In times of crisis?
Perhaps the Hitchiker’s Guide to the Galaxy the exit best advice:
But, surely, there’s more to it than that.
Consider Boeing. They’re in the middle of a crisis. The Dreamliner, their future, is grounded. What do you think their CEO, Jim McNerny, should be doing. A some think he should be the public face of the company , reassuring the public and investors that the Dreamliner will return to the airways. But he’s not doing that. What is he doing?
Working behind the scenes, assembling a team of the best experts in the world to identify the root cause of the issue and develop a solution.Is that what he should be doing? Is that where he, as a leader, can add the best value? Consider his comments to this team: “Mr. McNerney banged his hands on his desk. “Do you understand the meaning of what we’re dealing with here?” he recalled saying. The issue isn’t just “electrochemistry in a battery…It’s about the safety and confidence in our planes and our brand. And it can’t happen again.”"( From WSJ http://online.wsj.com/article/SB10001424127887323864304578316361657483772.html?mod=itp. )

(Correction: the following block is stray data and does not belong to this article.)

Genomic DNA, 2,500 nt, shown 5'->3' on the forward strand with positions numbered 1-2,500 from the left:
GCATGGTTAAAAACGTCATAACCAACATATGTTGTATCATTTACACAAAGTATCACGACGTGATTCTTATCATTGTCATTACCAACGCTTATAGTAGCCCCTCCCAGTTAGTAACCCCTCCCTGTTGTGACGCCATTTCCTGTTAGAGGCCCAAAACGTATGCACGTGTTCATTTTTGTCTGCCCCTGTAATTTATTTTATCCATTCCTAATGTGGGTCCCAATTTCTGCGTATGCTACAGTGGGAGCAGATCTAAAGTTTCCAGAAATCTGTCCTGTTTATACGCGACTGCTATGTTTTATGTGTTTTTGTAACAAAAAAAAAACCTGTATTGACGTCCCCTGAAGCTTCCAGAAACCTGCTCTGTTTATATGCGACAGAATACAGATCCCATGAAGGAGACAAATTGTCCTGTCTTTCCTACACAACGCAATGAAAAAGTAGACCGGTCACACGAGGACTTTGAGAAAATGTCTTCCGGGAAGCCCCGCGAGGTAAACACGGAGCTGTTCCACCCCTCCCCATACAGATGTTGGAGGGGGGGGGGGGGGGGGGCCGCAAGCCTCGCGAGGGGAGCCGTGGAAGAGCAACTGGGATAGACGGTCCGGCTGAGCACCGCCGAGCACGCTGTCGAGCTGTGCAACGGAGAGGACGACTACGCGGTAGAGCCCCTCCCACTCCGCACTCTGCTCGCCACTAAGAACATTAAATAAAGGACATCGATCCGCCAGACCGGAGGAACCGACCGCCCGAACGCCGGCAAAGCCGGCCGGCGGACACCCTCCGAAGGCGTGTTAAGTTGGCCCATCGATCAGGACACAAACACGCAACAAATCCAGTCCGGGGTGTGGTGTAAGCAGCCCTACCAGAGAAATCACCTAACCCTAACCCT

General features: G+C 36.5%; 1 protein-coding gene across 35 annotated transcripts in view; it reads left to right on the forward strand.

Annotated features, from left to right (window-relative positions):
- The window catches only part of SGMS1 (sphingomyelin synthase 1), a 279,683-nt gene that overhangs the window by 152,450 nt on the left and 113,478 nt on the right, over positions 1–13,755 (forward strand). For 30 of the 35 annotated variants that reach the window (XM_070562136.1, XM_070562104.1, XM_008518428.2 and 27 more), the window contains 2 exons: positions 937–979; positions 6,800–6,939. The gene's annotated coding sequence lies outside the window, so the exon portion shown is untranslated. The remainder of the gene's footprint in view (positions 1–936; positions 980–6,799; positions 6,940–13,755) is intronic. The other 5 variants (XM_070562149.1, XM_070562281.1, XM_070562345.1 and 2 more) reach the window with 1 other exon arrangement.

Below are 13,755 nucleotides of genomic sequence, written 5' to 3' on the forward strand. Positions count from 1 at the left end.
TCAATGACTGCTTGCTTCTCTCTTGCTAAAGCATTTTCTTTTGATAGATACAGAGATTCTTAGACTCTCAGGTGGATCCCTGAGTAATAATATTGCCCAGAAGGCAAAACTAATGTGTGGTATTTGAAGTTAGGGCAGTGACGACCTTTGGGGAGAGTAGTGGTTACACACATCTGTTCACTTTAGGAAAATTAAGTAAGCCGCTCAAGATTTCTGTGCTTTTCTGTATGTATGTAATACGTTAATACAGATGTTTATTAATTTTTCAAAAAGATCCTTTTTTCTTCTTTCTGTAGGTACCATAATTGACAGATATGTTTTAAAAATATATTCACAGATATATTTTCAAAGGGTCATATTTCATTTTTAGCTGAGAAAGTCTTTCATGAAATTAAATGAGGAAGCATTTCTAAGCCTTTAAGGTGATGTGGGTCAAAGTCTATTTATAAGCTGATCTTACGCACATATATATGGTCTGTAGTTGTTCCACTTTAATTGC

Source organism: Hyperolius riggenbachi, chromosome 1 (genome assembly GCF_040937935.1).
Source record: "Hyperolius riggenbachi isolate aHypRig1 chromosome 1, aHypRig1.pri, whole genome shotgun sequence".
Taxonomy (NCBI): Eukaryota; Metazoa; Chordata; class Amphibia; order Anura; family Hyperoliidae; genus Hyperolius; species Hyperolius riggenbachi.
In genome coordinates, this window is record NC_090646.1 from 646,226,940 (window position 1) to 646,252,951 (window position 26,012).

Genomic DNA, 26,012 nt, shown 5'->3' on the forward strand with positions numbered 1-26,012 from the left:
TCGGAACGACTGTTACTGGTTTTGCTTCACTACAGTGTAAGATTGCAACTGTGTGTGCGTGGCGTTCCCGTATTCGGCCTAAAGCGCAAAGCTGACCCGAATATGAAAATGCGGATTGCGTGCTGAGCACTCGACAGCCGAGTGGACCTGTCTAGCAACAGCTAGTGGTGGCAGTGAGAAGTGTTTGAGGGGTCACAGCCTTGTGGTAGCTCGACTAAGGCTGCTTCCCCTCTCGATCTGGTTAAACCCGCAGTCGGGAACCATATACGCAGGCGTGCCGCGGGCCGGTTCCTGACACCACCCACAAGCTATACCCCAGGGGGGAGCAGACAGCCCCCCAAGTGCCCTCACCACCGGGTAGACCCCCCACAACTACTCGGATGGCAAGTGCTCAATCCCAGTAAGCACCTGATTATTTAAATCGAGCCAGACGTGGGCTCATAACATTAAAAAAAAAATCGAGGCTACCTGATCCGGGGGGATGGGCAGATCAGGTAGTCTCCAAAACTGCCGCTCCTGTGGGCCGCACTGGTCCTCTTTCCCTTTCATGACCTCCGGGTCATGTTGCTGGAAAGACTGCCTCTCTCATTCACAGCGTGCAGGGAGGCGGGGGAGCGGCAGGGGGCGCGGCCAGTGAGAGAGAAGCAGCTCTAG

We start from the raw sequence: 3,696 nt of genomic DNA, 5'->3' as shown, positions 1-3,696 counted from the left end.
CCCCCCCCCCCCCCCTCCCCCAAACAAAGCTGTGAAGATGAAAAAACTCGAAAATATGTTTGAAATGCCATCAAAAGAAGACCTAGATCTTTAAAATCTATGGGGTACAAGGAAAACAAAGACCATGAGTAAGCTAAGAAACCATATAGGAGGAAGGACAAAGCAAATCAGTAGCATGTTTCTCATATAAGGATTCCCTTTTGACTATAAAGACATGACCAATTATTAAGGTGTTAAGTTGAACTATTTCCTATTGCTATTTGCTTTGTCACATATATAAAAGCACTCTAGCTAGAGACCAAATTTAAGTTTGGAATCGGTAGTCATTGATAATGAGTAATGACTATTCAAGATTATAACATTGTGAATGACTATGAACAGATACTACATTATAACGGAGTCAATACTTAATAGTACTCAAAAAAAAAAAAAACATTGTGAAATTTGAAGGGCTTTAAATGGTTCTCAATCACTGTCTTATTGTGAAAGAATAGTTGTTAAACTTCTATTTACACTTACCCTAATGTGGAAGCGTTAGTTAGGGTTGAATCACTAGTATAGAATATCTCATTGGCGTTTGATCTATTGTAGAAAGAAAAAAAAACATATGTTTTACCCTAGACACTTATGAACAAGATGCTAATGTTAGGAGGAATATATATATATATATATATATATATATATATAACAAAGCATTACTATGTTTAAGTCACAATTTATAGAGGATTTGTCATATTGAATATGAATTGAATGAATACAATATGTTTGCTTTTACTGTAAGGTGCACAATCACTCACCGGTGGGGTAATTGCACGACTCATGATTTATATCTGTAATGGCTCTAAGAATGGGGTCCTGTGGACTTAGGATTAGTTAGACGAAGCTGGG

Is it important for the team to understand the real issue at hand? Yes. In fact, it is critic!
And it is up to a leader to make sure that everyone understands what is truly important. That is what leaders do. In times of crisis. And at all times.